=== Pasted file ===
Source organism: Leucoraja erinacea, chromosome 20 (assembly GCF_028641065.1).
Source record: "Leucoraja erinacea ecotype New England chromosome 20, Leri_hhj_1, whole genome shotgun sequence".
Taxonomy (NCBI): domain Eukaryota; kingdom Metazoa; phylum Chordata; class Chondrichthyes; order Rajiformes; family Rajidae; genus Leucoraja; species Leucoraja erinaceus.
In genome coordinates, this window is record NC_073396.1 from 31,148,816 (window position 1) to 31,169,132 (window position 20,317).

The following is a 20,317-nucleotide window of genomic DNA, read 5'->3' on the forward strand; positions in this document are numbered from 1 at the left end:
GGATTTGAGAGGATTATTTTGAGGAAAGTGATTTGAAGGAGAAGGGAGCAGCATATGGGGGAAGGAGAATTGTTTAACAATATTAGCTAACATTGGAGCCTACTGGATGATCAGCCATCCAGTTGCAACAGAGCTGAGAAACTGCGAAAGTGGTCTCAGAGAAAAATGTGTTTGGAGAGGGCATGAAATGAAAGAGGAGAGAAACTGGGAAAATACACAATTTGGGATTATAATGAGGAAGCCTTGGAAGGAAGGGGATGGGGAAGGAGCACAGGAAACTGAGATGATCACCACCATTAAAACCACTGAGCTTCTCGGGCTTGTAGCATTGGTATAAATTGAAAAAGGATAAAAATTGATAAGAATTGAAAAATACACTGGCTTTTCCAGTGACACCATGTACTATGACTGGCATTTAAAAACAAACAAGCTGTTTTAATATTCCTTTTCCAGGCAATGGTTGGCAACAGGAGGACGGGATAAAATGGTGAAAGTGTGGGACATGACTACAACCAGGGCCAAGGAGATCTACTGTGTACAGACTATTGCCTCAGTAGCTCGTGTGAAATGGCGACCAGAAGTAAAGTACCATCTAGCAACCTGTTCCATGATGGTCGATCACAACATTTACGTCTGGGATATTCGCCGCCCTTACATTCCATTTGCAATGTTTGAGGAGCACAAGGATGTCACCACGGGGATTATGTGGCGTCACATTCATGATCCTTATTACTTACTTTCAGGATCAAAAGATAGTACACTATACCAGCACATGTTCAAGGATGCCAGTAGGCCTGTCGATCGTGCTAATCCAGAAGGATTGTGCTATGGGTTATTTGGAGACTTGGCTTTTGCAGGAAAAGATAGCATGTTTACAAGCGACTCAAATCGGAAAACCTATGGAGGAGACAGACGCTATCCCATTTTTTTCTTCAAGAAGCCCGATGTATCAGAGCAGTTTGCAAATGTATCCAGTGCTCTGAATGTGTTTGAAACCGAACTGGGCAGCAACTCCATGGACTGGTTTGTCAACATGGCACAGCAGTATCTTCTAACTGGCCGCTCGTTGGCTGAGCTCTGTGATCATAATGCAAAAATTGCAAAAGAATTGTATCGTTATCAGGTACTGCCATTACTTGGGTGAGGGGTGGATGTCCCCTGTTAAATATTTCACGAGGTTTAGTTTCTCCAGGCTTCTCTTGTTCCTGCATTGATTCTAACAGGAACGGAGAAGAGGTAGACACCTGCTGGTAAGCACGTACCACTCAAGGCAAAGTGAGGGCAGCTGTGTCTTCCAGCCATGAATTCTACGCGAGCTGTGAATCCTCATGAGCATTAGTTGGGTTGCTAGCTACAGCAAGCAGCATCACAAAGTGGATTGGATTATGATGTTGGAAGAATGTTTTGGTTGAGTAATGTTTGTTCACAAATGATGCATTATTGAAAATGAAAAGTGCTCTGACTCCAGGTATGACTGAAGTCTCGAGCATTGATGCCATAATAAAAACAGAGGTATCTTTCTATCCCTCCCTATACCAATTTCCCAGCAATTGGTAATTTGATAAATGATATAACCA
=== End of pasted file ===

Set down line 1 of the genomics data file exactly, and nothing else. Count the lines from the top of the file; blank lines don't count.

Source organism: Leucoraja erinacea, chromosome 20 (assembly GCF_028641065.1).